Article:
Aftermarket rearview mirror for 1992 Ford Probe?

ford
probe

#1

This is the GF’s car. The rear view mirror is glued onto the windshield, at least until the glue fails, which is a ± five-year event. For several reasons I would like to replace it with a ceiling-mounted mirror. Sellers on the Internet are a danger to mental health: little info, won’t answer questions, push at me cameras and radar detectors &c all above my pay grade technically and economically. All I want is a mirror, preferably a day/night flipper, that is to the ceiling screwed and not to the windshield glued. But how practicable is this? What would I need to do to persuade the Probe to accept a mirror with alien DNA, and what mirror would be best for it?


#2

Glass shops replace mirrors all the time and they seem to stay on for a long time. If you use the right adhesive from a parts house it should hold . Or just have a glass shop do it for you.


#3

The one the factory installed glued in place with a product designed for this purpose. Considering this car is 26 years old, is re-gluing the mirror every 5 years really that big of a chore?

I see the alternative - screwed to the roof - as an opportunity to poke holes through the roof panel to let rain in as well as end up with a mirror that won’t work properly.


#4

I was just picturing…three big ol lag bolts thru the roof and into a piece of 2x4 on the ceiling.
Make the 2X4 big enough there’s all kinds of things to mount to that baby.

Yosemite


#5

Why not just install the rear view mirror correctly?

Mark the outside of the windshield with a grease pencil where the mirror mounts.

Scrape off any adhesive from inside the windshield with a razor blade and follow up with brake cleaner on a rag to remove any residue.

Do the same thing with the medallion that mounts to the windshield.

Apply https://www.gorillatough.com/product/gorilla-epoxy/ to the medallion, place it on the inside of the windshield in line the grease pencil marks, and hold the medallion in place with masking tape.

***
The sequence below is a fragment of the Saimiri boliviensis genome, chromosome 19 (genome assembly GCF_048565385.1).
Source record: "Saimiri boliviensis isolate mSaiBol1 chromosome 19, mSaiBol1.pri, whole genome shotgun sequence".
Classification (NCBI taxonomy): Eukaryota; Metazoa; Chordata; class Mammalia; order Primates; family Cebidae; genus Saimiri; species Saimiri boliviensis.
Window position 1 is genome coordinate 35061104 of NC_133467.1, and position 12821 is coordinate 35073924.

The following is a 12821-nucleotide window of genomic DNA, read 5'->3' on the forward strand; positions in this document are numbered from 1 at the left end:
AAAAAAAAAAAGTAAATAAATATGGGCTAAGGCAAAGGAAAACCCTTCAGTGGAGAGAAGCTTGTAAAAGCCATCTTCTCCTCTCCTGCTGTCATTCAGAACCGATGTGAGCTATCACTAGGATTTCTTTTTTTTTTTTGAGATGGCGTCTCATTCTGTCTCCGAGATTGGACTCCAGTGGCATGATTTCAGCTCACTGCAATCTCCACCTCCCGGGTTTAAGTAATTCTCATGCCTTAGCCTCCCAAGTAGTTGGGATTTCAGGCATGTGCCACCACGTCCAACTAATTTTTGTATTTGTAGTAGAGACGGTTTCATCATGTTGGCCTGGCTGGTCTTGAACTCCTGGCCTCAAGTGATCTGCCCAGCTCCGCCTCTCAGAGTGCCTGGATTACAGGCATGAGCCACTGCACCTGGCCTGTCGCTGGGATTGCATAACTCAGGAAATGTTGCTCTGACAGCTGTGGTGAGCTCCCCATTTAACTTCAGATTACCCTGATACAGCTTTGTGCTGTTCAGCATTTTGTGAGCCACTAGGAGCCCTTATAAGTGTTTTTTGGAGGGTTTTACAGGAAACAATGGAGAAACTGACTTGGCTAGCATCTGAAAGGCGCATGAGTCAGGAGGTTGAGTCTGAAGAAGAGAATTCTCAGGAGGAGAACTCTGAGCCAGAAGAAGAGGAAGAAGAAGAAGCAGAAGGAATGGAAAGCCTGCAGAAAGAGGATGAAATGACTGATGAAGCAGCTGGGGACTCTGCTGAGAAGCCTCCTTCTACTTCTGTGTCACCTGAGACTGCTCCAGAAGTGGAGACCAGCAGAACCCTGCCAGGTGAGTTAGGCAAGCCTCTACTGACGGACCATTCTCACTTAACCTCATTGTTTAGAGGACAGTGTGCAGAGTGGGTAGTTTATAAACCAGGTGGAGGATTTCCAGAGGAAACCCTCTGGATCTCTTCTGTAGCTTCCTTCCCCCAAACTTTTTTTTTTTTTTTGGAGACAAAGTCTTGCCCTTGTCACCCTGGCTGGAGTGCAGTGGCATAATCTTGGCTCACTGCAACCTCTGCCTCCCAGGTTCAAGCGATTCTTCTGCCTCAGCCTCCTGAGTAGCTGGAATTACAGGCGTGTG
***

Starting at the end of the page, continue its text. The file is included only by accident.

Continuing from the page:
After an hour, remove the tape, mount the mirror, and wipe off the grease pencil marks from the outside of the windshield.

Tester


#6

I think I’ve only had one mirror come off. I used the Locktite mirror glue and it stayed put. I’ve also had windshields replaced and the mirror glued in place and never really had a failure. I think I would try that again but follow the directions precisely with cleaning and so on, or have a glass shop do it.

As far as mounting one like the old days, I see a couple problems. They used to have metal trim instead of plastic above the windshield, plus they may have had a spot welded bracket to screw into behind the trim. Really there is nothing to screw to that would be solid. Second, even if you could screw to something solid, you’ll have a problem with the mirror mount matching the contour of the molding. I’d be more inclined to mount the thing on the dash like Chrysler used to do but I’m not sure how solid that is either, so just glue it every five years.


#7

I’ve glued a few on and @Tester gave great directions.
The only addition I would make is to be sure you glue the medallion on “Right side Up”.
My first one I glued on upside down.

Yosemite


#8

I used to have this problem with my truck’s mirror, it would fall off after 3-5 years. Used the special type of super-glue for auto mirrors. Not that big of a deal, but annoying. Last time, about 3 years ago, I decided to try using an epoxy glue, JB Weld is what I used, applied in a manner similar to what Tester posts above. I rigged up a way to forcefully clamp the little button in place for 3 days, rather than just using tape, but the same idea. So far so good. I really doubt it will ever fall off again, given my prior experience w/JB Weld. One downside to this method, if it does fall off, it will probably chip or even crack the windshield. But life’s a gamble, right? :wink: